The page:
Jeannette Walls is the second of three guests speaking at the Writer’s Symposium. In 2005, Walls wrote The Glass Castle: A Memoir, which spent 335 weeks on The New York Times bestseller list. Additionally, she has written three other books and has written for New York magazine, Esquire, and was a gossip columnist for MSNBC.
As the phone connection cracks, and the Q&A session begins, Walls precedes the conversation by saying, “nothing is off limits,” and from there, her enthusiasm pours into each answer, quickly speeding through the minutes until suddenly 30 minutes feels much closer to five.
PW: Why do you think storytelling matters to a culture?
JW: It is the sharing of not only knowledge, but of experience. The thing about sharing stories is that it encourages other people to open up about their stories. The number of people who have come up to me after I’ve given (my story) and said, “the details of our lives are very different, but you and I have a lot in common,” and then they start sharing their stories with me. Sometimes they are shockingly similar; people will roll up their sleeves to show me a scar that is similar to my own.
Sometimes the stories are incredibly different, but we still have something in common. One of the things about the process of storytelling is that you share these emotional truths and you realize that even though we might erect these facades to feel that we’re different from other people, we all have so much in common. I think increased understanding always leads to increased compassion.
Don’t stereotype anybody – the crazy homeless woman, the shallow gossip columnist, the woman from the suburbs, the kid from the ghetto, the hollows – we all are complex people. Once you engage in storytelling, you realize the truth will set you free, but the truth is very complicated.
PW: Has writing your story helped to develop that importance of storytelling within you?
JW: It is the most cathartic experience I’ve ever had. I wanted to tell my story for a long time, but I didn’t think anybody would understand. If you tried to condense it into one or two sentences – yea my parents were homeless while I lived on Park Avenue and reported on celebrities – it’s a little incomprehensible. How could that happen? But because I could tell the whole story, people not only understood, but understood better than I do.
I think telling stories gives us an entirely different perspective. A very wise man once told me, “Secrets are a little bit like vampires – they suck the life out of you, but they can exist only in the darkness. Once they’re exposed to light, there’s a moment of horror, but then they lose their power over us.” I just find that to be true; often these stories that haunt us, if we’re able to take them out into the sunlight, they’re not scary at all.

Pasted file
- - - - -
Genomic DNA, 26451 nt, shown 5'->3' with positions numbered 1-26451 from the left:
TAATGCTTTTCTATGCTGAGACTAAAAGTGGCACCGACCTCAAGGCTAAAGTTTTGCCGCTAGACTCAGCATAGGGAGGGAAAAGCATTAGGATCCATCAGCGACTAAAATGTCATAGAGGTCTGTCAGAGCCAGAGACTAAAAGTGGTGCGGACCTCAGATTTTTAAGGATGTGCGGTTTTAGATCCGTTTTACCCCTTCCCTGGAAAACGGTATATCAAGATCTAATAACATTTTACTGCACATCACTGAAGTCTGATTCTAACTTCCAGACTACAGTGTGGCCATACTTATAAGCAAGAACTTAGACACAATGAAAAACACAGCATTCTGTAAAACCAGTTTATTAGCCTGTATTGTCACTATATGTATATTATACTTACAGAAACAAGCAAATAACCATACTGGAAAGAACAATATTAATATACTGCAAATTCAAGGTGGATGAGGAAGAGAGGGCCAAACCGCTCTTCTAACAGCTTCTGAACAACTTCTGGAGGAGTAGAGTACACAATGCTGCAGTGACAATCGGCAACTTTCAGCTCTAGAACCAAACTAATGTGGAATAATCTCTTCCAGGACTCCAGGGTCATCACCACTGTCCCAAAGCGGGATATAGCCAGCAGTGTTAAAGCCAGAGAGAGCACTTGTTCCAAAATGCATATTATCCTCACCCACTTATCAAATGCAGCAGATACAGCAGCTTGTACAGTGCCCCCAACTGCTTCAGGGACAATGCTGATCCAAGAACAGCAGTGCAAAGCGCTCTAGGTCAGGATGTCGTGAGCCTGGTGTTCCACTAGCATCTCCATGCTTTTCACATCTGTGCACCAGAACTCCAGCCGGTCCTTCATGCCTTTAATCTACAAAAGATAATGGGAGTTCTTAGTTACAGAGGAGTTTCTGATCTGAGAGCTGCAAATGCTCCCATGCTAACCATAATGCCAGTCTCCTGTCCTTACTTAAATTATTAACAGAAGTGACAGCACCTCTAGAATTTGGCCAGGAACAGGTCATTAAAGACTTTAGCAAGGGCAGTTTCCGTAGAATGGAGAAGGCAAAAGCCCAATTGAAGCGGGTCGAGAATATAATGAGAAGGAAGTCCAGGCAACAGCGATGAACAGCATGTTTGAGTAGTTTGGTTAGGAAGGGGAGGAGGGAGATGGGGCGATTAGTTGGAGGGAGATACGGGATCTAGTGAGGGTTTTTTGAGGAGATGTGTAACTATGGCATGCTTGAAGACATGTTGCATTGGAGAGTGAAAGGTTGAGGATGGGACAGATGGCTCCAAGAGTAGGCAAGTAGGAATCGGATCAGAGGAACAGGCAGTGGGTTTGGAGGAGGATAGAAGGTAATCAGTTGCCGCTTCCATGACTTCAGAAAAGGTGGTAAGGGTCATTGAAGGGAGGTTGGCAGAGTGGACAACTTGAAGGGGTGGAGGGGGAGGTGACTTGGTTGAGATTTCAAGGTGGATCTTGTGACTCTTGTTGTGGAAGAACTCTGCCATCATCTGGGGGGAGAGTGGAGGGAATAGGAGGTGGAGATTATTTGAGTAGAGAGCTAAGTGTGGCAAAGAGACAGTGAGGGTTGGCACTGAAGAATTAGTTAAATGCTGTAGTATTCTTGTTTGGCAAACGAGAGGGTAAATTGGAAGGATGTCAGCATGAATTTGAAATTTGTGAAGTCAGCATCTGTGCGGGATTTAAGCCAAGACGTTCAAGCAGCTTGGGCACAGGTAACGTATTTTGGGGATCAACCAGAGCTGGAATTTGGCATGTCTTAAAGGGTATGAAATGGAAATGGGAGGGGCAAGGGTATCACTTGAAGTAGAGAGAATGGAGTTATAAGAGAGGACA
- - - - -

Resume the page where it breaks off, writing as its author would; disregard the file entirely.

PW: Were you at all surprised by the popularity of The Glass Castle?
JW: I had no idea; I thought it would pretty much sink like a stone. I thought people would look down their nose at me. It has been such an eye opener. I underestimated people, their goodness, their kindness, the willingness to reconsider what they thought they knew and the willingness to share their story.
There was a woman who I worked with in New York City, and for some reason she just struck me as the biggest snood. She was the one who, more than any, I thought, “Well once she finds out about me, she’s going to get ugly with me.” After the book came out, I was at a party and she was running towards me. I honestly clenched my fist ready to get into a fight with her, that’s how ready I was to be held in contempt. And she threw her arms around me and hugged me and said, “I want to thank you for opening up about your story, it has really encouraged me to open up about mine. My book club read your story and some people just didn’t get your mom, and I started discussing her because she reminded me so much of my own.”
She ended up writing her own memoir, and it was an amazing story – a lot of money, but a lot of the same issues. Everything comes with a price, and sometimes wealth comes with its burdens as well, like fighting over trust funds or insecurity about whether or not you would be able to make it without your parents help. Those of us on the wrong side of the tracks sometimes look at the rich kids and think, “They got it made, they don’t have any problems,” but of course they do.
PW: What’s the story you like to tell?
JW: I love it when people encounter what seems insurmountable and somehow get through it. Of course, it’s not without some loss, but you get through these things. I think in sharing these stories, it gives people hope because so many people are facing tough times, but we’re all tougher then we realize, and sometimes hearing another person’s story makes you think, “yeah, if she made it out, I can too.”
PW: Your story is going to be made into a movie starring Jennifer Lawrence, so even those who haven’t read your story are now going to see it. What is it like to have so many people know such intimate details about your life?
JW: Jennifer Lawrence being in this movie is beyond bizarre. I don’t even focus on it, it’s just too surreal. I don’t even want to think about it. But so far, with people knowing these details of my life, honestly, it’s the opposite of weird. I can meet a stranger and we can have a real heart-to-heart talk, you cut right through the small talk. We launch into these amazing conversations about childhood or mothers or alcoholism. So I don’t feel like my privacy has been invaded or any nonsense like that. I think only good things have come out of this, and I pinch myself every day to make sure I’m not dreaming.